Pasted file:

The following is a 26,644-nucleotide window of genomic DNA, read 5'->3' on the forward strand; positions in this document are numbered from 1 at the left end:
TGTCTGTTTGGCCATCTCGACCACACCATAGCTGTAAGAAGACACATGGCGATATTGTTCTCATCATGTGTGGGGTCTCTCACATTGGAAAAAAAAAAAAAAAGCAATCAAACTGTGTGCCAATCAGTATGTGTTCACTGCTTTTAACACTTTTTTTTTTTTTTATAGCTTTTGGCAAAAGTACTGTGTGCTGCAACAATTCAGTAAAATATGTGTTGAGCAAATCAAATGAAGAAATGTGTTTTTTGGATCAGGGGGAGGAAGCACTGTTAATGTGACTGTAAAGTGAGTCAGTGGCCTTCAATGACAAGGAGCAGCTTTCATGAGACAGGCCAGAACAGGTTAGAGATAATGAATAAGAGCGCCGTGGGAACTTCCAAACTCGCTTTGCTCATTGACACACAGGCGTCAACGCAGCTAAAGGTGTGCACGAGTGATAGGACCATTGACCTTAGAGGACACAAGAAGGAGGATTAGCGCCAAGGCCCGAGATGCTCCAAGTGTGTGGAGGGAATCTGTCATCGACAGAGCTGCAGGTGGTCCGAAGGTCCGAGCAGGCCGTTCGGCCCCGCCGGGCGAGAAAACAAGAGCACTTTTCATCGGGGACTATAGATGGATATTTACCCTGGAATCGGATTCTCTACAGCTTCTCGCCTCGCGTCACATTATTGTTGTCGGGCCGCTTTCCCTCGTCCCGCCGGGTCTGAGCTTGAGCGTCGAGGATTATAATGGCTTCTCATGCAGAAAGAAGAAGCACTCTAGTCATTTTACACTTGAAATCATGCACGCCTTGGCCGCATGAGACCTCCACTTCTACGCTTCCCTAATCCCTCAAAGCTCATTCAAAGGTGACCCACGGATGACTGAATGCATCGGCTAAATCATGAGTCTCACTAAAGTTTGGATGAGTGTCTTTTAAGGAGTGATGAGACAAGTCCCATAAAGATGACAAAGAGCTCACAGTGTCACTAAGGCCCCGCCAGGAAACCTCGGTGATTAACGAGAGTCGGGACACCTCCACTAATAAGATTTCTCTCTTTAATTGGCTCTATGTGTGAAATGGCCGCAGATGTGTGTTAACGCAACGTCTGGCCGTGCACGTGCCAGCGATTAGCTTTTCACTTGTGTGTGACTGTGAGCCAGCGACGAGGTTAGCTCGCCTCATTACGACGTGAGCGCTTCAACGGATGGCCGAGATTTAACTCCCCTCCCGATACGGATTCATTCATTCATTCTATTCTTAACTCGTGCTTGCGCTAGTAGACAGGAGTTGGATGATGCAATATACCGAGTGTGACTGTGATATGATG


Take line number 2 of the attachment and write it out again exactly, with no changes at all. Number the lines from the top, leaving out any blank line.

TGTCTGTTTGGCCATCTCGACCACACCATAGCTGTAAGAAGACACATGGCGATATTGTTCTCATCATGTGTGGGGTCTCTCACATTGGAAAAAAAAAAAAAAAGCAATCAAACTGTGTGCCAATCAGTATGTGTTCACTGCTTTTAACACTTTTTTTTTTTTTTATAGCTTTTGGCAAAAGTACTGTGTGCTGCAACAATTCAGTAAAATATGTGTTGAGCAAATCAAATGAAGAAATGTGTTTTTTGGATCAGGGGGAGGAAGCACTGTTAATGTGACTGTAAAGTGAGTCAGTGGCCTTCAATGACAAGGAGCAGCTTTCATGAGACAGGCCAGAACAGGTTAGAGATAATGAATAAGAGCGCCGTGGGAACTTCCAAACTCGCTTTGCTCATTGACACACAGGCGTCAACGCAGCTAAAGGTGTGCACGAGTGATAGGACCATTGACCTTAGAGGACACAAGAAGGAGGATTAGCGCCAAGGCCCGAGATGCTCCAAGTGTGTGGAGGGAATCTGTCATCGACAGAGCTGCAGGTGGTCCGAAGGTCCGAGCAGGCCGTTCGGCCCCGCCGGGCGAGAAAACAAGAGCACTTTTCATCGGGGACTATAGATGGATATTTACCCTGGAATCGGATTCTCTACAGCTTCTCGCCTCGCGTCACATTATTGTTGTCGGGCCGCTTTCCCTCGTCCCGCCGGGTCTGAGCTTGAGCGTCGAGGATTATAATGGCTTCTCATGCAGAAAGAAGAAGCACTCTAGTCATTTTACACTTGAAATCATGCACGCCTTGGCCGCATGAGACCTCCACTTCTACGCTTCCCTAATCCCTCAAAGCTCATTCAAAGGTGACCCACGGATGACTGAATGCATCGGCTAAATCATGAGTCTCACTAAAGTTTGGATGAGTGTCTTTTAAGGAGTGATGAGACAAGTCCCATAAAGATGACAAAGAGCTCACAGTGTCACTAAGGCCCCGCCAGGAAACCTCGGTGATTAACGAGAGTCGGGACACCTCCACTAATAAGATTTCTCTCTTTAATTGGCTCTATGTGTGAAATGGCCGCAGATGTGTGTTAACGCAACGTCTGGCCGTGCACGTGCCAGCGATTAGCTTTTCACTTGTGTGTGACTGTGAGCCAGCGACGAGGTTAGCTCGCCTCATTACGACGTGAGCGCTTCAACGGATGGCCGAGATTTAACTCCCCTCCCGATACGGATTCATTCATTCATTCTATTCTTAACTCGTGCTTGCGCTAGTAGACAGGAGTTGGATGATGCAATATACCGAGTGTGACTGTGATATGATG